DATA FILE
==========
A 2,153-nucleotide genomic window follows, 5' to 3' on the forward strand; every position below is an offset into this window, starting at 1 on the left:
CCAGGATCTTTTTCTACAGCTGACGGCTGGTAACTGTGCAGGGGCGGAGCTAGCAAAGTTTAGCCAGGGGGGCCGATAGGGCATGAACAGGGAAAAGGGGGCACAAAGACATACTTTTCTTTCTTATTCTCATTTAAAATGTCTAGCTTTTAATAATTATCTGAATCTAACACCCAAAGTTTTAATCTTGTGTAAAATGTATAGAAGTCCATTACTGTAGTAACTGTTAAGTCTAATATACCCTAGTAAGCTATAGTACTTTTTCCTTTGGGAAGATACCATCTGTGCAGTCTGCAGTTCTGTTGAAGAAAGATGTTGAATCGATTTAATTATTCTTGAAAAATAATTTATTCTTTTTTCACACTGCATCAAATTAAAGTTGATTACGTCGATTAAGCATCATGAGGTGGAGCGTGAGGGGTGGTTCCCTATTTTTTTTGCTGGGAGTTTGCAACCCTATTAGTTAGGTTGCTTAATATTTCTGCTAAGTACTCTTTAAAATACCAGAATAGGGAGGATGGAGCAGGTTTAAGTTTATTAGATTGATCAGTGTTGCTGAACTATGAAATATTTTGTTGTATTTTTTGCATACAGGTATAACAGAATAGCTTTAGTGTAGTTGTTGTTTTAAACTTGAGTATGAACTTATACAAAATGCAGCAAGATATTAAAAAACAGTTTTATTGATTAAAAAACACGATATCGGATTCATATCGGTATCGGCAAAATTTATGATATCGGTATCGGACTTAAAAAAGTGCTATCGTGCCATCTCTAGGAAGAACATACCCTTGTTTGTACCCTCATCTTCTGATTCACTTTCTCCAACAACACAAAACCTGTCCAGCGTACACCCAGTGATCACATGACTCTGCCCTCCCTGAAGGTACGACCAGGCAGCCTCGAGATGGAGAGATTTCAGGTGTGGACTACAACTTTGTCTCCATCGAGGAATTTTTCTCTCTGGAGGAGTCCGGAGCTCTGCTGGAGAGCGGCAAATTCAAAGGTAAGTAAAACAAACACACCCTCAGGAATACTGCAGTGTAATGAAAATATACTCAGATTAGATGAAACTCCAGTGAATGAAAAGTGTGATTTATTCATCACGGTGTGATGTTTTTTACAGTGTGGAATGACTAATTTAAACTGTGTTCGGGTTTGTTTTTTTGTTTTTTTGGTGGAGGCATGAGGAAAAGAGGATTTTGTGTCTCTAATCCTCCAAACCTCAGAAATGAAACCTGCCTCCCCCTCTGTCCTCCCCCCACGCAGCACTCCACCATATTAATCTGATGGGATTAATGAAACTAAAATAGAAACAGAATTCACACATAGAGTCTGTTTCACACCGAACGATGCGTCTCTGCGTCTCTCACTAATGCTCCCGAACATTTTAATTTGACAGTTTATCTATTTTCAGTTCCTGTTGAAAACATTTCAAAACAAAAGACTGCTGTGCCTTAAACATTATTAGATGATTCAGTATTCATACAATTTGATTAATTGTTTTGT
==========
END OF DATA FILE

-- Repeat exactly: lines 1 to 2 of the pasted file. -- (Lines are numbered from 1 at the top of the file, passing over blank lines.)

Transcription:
A 2,153-nucleotide genomic window follows, 5' to 3' on the forward strand; every position below is an offset into this window, starting at 1 on the left:
CCAGGATCTTTTTCTACAGCTGACGGCTGGTAACTGTGCAGGGGCGGAGCTAGCAAAGTTTAGCCAGGGGGGCCGATAGGGCATGAACAGGGAAAAGGGGGCACAAAGACATACTTTTCTTTCTTATTCTCATTTAAAATGTCTAGCTTTTAATAATTATCTGAATCTAACACCCAAAGTTTTAATCTTGTGTAAAATGTATAGAAGTCCATTACTGTAGTAACTGTTAAGTCTAATATACCCTAGTAAGCTATAGTACTTTTTCCTTTGGGAAGATACCATCTGTGCAGTCTGCAGTTCTGTTGAAGAAAGATGTTGAATCGATTTAATTATTCTTGAAAAATAATTTATTCTTTTTTCACACTGCATCAAATTAAAGTTGATTACGTCGATTAAGCATCATGAGGTGGAGCGTGAGGGGTGGTTCCCTATTTTTTTTGCTGGGAGTTTGCAACCCTATTAGTTAGGTTGCTTAATATTTCTGCTAAGTACTCTTTAAAATACCAGAATAGGGAGGATGGAGCAGGTTTAAGTTTATTAGATTGATCAGTGTTGCTGAACTATGAAATATTTTGTTGTATTTTTTGCATACAGGTATAACAGAATAGCTTTAGTGTAGTTGTTGTTTTAAACTTGAGTATGAACTTATACAAAATGCAGCAAGATATTAAAAAACAGTTTTATTGATTAAAAAACACGATATCGGATTCATATCGGTATCGGCAAAATTTATGATATCGGTATCGGACTTAAAAAAGTGCTATCGTGCCATCTCTAGGAAGAACATACCCTTGTTTGTACCCTCATCTTCTGATTCACTTTCTCCAACAACACAAAACCTGTCCAGCGTACACCCAGTGATCACATGACTCTGCCCTCCCTGAAGGTACGACCAGGCAGCCTCGAGATGGAGAGATTTCAGGTGTGGACTACAACTTTGTCTCCATCGAGGAATTTTTCTCTCTGGAGGAGTCCGGAGCTCTGCTGGAGAGCGGCAAATTCAAAGGTAAGTAAAACAAACACACCCTCAGGAATACTGCAGTGTAATGAAAATATACTCAGATTAGATGAAACTCCAGTGAATGAAAAGTGTGATTTATTCATCACGGTGTGATGTTTTTTACAGTGTGGAATGACTAATTTAAACTGTGTTCGGGTTTGTTTTTTTGTTTTTTTGGTGGAGGCATGAGGAAAAGAGGATTTTGTGTCTCTAATCCTCCAAACCTCAGAAATGAAACCTGCCTCCCCCTCTGTCCTCCCCCCACGCAGCACTCCACCATATTAATCTGATGGGATTAATGAAACTAAAATAGAAACAGAATTCACACATAGAGTCTGTTTCACACCGAACGATGCGTCTCTGCGTCTCTCACTAATGCTCCCGAACATTTTAATTTGACAGTTTATCTATTTTCAGTTCCTGTTGAAAACATTTCAAAACAAAAGACTGCTGTGCCTTAAACATTATTAGATGATTCAGTATTCATACAATTTGATTAATTGTTTTGT